login with multiple prompts - PPP

This is a discussion on login with multiple prompts - PPP ; I am facing a problem from my ISP ( www.sancharnet.in ). They sent different login prompts ( login: , Username etc every time I dial up. How do you deal with this from Chat ? ( ': user' is little ...

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Thread: login with multiple prompts

  1. login with multiple prompts

    I am facing a problem from my ISP ( www.sancharnet.in ). They sent
    different login prompts ( login: , Username etc every time I dial up.
    How do you deal with this from Chat ? ( ': user' is little trucky I guess)

    Also is it possible to change the timeout values inside the chat script ?
    Like 10 sec. for first operation, 60 seconds for second operation etc. ?

    Thanks,
    George

  2. Re: login with multiple prompts

    geoerge wrote:
    > I am facing a problem from my ISP ( www.sancharnet.in ). They sent
    > different login prompts ( login: , Username etc every time I dial up.
    > How do you deal with this from Chat ? ( ': user' is little trucky I guess)


    This is a variation of an example from man chat:

    ogin:-BREAK-name: ppp ssword: hello2u2

    It should be good except for etc, except you would want to set the
    chat time to a low value (5 seconds?) just before login: or Username:
    is expected. Simply using ":" as the expect in the expect/send might
    also work.

    > Also is it possible to change the timeout values inside the chat script ?
    > Like 10 sec. for first operation, 60 seconds for second operation etc. ?


    Yes. Read man chat.

    -- Clifford Kite Email: "echo xvgr_yvahk-ccc@ri1.arg|rot13"
    PPP-Q&A links, downloads: http://ckite.no-ip.net/
    /* "PPPoE has many advantages for DSL service providers, and
    practically none for DSL consumers."
    - David F. Skoll */

  3. Re: login with multiple prompts

    Clifford Kite writes:
    > This is a variation of an example from man chat:
    >
    > ogin:-BREAK-name: ppp ssword: hello2u2


    You might not want to send BREAK there. Try "-\c-" instead.

    In any event, there's nothing magical about the "chat" program. Any
    program that can use standard I/O can function as a "connect" script
    for pppd. For complicated things, something more powerful, such as
    Perl, might be a good choice.

    --
    James Carlson, IP Systems Group
    Sun Microsystems / 1 Network Drive 71.234W Vox +1 781 442 2084
    MS UBUR02-212 / Burlington MA 01803-2757 42.497N Fax +1 781 442 1677

  4. Re: login with multiple prompts

    georgevarughese@indiatimes.com (geoerge) writes:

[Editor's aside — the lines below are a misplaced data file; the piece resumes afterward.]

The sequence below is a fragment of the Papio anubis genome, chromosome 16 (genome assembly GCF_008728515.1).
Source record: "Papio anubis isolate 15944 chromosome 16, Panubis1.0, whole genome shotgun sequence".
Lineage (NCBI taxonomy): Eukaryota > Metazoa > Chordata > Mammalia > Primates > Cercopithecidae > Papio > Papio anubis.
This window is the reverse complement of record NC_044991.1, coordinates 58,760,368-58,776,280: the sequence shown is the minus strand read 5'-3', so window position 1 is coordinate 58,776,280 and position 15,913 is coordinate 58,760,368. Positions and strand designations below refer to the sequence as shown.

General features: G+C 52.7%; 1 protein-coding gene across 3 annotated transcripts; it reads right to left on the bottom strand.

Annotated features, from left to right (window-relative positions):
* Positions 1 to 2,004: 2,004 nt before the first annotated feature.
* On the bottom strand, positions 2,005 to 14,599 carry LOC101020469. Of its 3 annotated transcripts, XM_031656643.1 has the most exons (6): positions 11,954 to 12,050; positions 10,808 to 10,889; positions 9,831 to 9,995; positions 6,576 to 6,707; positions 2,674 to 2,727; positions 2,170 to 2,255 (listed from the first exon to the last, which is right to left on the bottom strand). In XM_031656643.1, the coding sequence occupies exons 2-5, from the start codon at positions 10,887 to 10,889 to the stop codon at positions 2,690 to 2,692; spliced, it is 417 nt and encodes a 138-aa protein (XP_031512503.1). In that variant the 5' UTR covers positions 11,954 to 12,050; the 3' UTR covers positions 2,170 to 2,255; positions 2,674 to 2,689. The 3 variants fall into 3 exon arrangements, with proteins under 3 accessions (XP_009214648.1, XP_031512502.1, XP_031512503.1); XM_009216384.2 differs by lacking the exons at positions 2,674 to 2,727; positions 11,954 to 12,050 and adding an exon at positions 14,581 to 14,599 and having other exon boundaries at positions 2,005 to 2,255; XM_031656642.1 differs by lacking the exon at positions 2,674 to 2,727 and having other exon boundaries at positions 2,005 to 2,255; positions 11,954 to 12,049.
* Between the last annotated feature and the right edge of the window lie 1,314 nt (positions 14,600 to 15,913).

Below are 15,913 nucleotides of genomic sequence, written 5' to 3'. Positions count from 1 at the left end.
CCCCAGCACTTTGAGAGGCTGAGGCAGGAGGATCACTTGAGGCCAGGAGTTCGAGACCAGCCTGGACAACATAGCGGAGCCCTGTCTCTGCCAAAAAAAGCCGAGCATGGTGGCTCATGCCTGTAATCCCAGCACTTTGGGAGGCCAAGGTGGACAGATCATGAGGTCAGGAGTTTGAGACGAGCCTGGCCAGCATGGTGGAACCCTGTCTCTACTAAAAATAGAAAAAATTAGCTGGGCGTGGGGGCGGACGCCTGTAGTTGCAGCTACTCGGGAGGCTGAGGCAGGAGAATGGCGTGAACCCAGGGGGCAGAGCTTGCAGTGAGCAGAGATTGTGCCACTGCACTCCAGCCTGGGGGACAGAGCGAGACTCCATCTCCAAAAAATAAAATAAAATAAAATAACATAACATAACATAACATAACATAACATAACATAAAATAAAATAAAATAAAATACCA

]I am facing a problem from my ISP ( www.sancharnet.in ). They sent
    ]different login prompts ( login: , Username etc every time I dial up.
    ]How do you deal with this from Chat ? ( ': user' is little trucky I guess)

    The probability is reasonable that you should not log in anyway. You should
    use waht mgetty calls AutoPPP. It, right after the CONNECT message you
    should start ppp negotiations.

    See www.theory.physics.ubc.ca/ppp-linux.html


    ]Also is it possible to change the timeout values inside the chat script ?
    ]Like 10 sec. for first operation, 60 seconds for second operation etc. ?

    sure. Just put the TIMEOUT
    expect response pair anywhere you want.
    It will apply until another one changes it.

    TIMEOUT 300
    '' AT
    TIMEOUT 1
    OK ATDT5551234
    TIMEOUT 37
    CONNECT '\d\c'


    ]Thanks,
    ]George


  5. Re: login with multiple prompts

    James Carlson wrote in message news:...
    > Clifford Kite writes:
    > > This is a variation of an example from man chat:
    > >
    > > ogin:-BREAK-name: ppp ssword: hello2u2

    >
    > You might not want to send BREAK there. Try "-\c-" instead.
    >
    > In any event, there's nothing magical about the "chat" program. Any
    > program that can use standard I/O can function as a "connect" script
    > for pppd. For complicated things, something more powerful, such as
    > Perl, might be a good choice.


    My understanding is that login:-\c-name: works as follows:
    If timeout occurs wating for login:, then a \c is sent and waiting
    starts for name:
    Question is that if the string I get after the \c is login: won't
    I miss the chance to login. ( Sad thing about this part of the world
    is that the local calls are not free, unlike in US etc.) My isp has